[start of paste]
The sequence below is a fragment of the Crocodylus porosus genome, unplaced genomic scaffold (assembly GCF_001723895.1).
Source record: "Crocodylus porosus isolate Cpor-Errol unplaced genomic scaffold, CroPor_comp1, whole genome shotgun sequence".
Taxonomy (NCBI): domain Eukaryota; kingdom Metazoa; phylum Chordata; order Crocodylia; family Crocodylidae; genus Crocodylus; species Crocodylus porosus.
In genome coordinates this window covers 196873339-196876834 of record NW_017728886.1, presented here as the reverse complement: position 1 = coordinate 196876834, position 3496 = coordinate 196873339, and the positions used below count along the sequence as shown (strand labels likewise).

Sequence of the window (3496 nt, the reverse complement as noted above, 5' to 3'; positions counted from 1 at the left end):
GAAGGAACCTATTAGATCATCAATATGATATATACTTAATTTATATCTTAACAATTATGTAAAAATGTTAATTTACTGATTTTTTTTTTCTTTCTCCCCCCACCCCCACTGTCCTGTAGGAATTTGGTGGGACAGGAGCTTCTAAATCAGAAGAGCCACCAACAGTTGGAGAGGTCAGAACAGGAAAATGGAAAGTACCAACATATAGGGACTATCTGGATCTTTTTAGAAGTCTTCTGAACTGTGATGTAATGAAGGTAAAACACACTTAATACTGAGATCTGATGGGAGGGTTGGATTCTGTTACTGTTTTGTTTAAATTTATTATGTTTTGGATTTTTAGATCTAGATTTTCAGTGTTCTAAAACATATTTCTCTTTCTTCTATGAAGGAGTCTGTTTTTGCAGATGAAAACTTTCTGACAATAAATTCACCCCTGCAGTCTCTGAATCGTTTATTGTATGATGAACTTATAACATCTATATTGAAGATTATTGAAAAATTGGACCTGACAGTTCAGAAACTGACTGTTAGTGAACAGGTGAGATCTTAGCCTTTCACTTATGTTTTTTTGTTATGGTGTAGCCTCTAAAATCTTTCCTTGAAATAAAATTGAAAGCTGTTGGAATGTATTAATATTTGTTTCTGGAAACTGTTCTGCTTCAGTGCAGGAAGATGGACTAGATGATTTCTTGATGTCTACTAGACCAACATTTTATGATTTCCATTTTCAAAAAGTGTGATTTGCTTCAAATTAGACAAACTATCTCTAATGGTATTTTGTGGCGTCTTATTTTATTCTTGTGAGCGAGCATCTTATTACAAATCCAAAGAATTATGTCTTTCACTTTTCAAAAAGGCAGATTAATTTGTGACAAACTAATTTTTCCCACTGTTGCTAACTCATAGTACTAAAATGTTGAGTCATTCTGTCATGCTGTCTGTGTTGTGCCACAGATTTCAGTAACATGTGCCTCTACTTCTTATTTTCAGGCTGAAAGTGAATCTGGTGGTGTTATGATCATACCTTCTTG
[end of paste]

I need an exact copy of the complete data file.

The sequence below is a fragment of the Crocodylus porosus genome, unplaced genomic scaffold (assembly GCF_001723895.1).
Source record: "Crocodylus porosus isolate Cpor-Errol unplaced genomic scaffold, CroPor_comp1, whole genome shotgun sequence".
Taxonomy (NCBI): domain Eukaryota; kingdom Metazoa; phylum Chordata; order Crocodylia; family Crocodylidae; genus Crocodylus; species Crocodylus porosus.
In genome coordinates this window covers 196873339-196876834 of record NW_017728886.1, presented here as the reverse complement: position 1 = coordinate 196876834, position 3496 = coordinate 196873339, and the positions used below count along the sequence as shown (strand labels likewise).

Sequence of the window (3496 nt, the reverse complement as noted above, 5' to 3'; positions counted from 1 at the left end):
GAAGGAACCTATTAGATCATCAATATGATATATACTTAATTTATATCTTAACAATTATGTAAAAATGTTAATTTACTGATTTTTTTTTTCTTTCTCCCCCCACCCCCACTGTCCTGTAGGAATTTGGTGGGACAGGAGCTTCTAAATCAGAAGAGCCACCAACAGTTGGAGAGGTCAGAACAGGAAAATGGAAAGTACCAACATATAGGGACTATCTGGATCTTTTTAGAAGTCTTCTGAACTGTGATGTAATGAAGGTAAAACACACTTAATACTGAGATCTGATGGGAGGGTTGGATTCTGTTACTGTTTTGTTTAAATTTATTATGTTTTGGATTTTTAGATCTAGATTTTCAGTGTTCTAAAACATATTTCTCTTTCTTCTATGAAGGAGTCTGTTTTTGCAGATGAAAACTTTCTGACAATAAATTCACCCCTGCAGTCTCTGAATCGTTTATTGTATGATGAACTTATAACATCTATATTGAAGATTATTGAAAAATTGGACCTGACAGTTCAGAAACTGACTGTTAGTGAACAGGTGAGATCTTAGCCTTTCACTTATGTTTTTTTGTTATGGTGTAGCCTCTAAAATCTTTCCTTGAAATAAAATTGAAAGCTGTTGGAATGTATTAATATTTGTTTCTGGAAACTGTTCTGCTTCAGTGCAGGAAGATGGACTAGATGATTTCTTGATGTCTACTAGACCAACATTTTATGATTTCCATTTTCAAAAAGTGTGATTTGCTTCAAATTAGACAAACTATCTCTAATGGTATTTTGTGGCGTCTTATTTTATTCTTGTGAGCGAGCATCTTATTACAAATCCAAAGAATTATGTCTTTCACTTTTCAAAAAGGCAGATTAATTTGTGACAAACTAATTTTTCCCACTGTTGCTAACTCATAGTACTAAAATGTTGAGTCATTCTGTCATGCTGTCTGTGTTGTGCCACAGATTTCAGTAACATGTGCCTCTACTTCTTATTTTCAGGCTGAAAGTGAATCTGGTGGTGTTATGATCATACCTTCTTG